Thinking of investing in an ethical fund? If seeking even higher returns is what you are after perhaps we could interest you in a ‘sin portfolio’? A sin portfolio consists, typically, of shares in gambling, tobacco and alcohol, arms and ‘adult services’. One study of ‘sin portfolios’ in 21 countries, undertaken by Frank Fabozzi, found that they outperformed the stock market indices in every year but two between 1970 and 2007. Or maybe you might want to consider a ‘Vice Fund’? This made returns of 43% between August 2002 and May 2009 as compared with a 15% average return on the Standard and Poor Index. Does it pay to be just?
Advent 2009 – A World In Waiting
Week Two – A New Covenant
Day Three – Doubting the Covenant
‘You have wearied the Lord with your words. Yet you
say, “How have we wearied him?” By saying, “All
who do evil are good in the sight of the Lord, and he
delights in them”. Or by asking, “Where is the God of
justice?” ’ Malachi 2:17
Thinking of investing in an ethical fund? If seeking even higher returns is what you are after perhaps we could interest you in a ‘sin portfolio’? A sin portfolio consists, typically, of shares in gambling, tobacco and alcohol, arms and ‘adult services’. One study of ‘sin portfolios’ in 21 countries, undertaken by Frank Fabozzi, found that they outperformed the stock market indices in every year but two between 1970 and 2007. Or maybe you might want to consider a ‘Vice Fund’? This made returns of 43% between August 2002 and May 2009 as compared with a 15% average return on the Standard and Poor Index. Does it pay to be just? When one surveys the extent of fraud, bribery, cheating and transactions in the ‘black economy’ one sometimes begins to wonder whether only fools play by the rules.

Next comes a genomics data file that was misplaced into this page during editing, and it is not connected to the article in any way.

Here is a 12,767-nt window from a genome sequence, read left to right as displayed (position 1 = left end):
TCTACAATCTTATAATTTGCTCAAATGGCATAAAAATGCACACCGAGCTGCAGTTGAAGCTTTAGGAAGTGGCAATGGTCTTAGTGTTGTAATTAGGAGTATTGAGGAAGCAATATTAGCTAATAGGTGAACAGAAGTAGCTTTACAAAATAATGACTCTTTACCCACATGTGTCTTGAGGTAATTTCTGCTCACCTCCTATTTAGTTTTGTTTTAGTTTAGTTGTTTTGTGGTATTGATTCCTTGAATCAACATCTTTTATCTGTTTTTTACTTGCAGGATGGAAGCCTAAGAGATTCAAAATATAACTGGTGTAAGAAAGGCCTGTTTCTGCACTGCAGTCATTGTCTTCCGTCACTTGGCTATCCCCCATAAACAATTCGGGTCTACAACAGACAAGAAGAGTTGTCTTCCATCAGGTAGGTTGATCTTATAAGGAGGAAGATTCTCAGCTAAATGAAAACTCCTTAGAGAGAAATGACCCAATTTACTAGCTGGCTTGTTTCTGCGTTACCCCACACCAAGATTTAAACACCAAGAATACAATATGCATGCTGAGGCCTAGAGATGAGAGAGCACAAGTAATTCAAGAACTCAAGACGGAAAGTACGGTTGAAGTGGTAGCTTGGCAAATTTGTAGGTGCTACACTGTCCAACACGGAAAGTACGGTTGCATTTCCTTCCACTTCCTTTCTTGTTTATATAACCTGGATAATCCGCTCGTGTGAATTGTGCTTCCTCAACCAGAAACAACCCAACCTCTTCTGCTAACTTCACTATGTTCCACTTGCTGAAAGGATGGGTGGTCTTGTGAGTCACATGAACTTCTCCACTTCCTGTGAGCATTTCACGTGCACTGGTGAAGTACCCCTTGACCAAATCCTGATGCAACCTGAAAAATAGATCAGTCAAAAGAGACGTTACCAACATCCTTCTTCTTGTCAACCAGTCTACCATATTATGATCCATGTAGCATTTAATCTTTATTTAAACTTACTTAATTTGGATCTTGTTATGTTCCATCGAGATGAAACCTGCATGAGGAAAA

Throughout the financial sector, insider trading is rampant. Conflicts of interest are endemic – between auditors and the firms they are auditing, and between investment bank researchers and the clients whose money they are investing. As for fraud, probably the most common form is embezzlement or pilfering by employees. The sheer scale of it all is mind-numbing. It has been estimated that fraud costs the UK economy at least £20 billion per year and, in a recession, the level of fraud appears to be on the increase. Cifas, a business anti-scam group, found that employee fraud had increased by more than two-thirds in the first half of this year. Senior managers have resorted to manipulating accounts, often in a desperate attempt to keep their jobs or to keep their company afloat. Then there are inflated or false insurance claims, also on the rise. Most pervasive of all is the ‘black economy’ – people who pay and get paid in cash so as not to declare tax.
Had enough? What about neighbors shop-lifting, people traveling on trains without a ticket, students cheating in exams, job-seekers lying on resume’s, and being encouraged to do so, and highly-paid professional athletes breaking the rules? Everyone, it seems, is on the make, from self employed builders, to City whiz-kids, to Members of Congress. Without bribery, the Government itself has argued, defense contracts ‘crucial to our national interest’ are likely to be lost. So why be the odd person out? Does it pay to be just?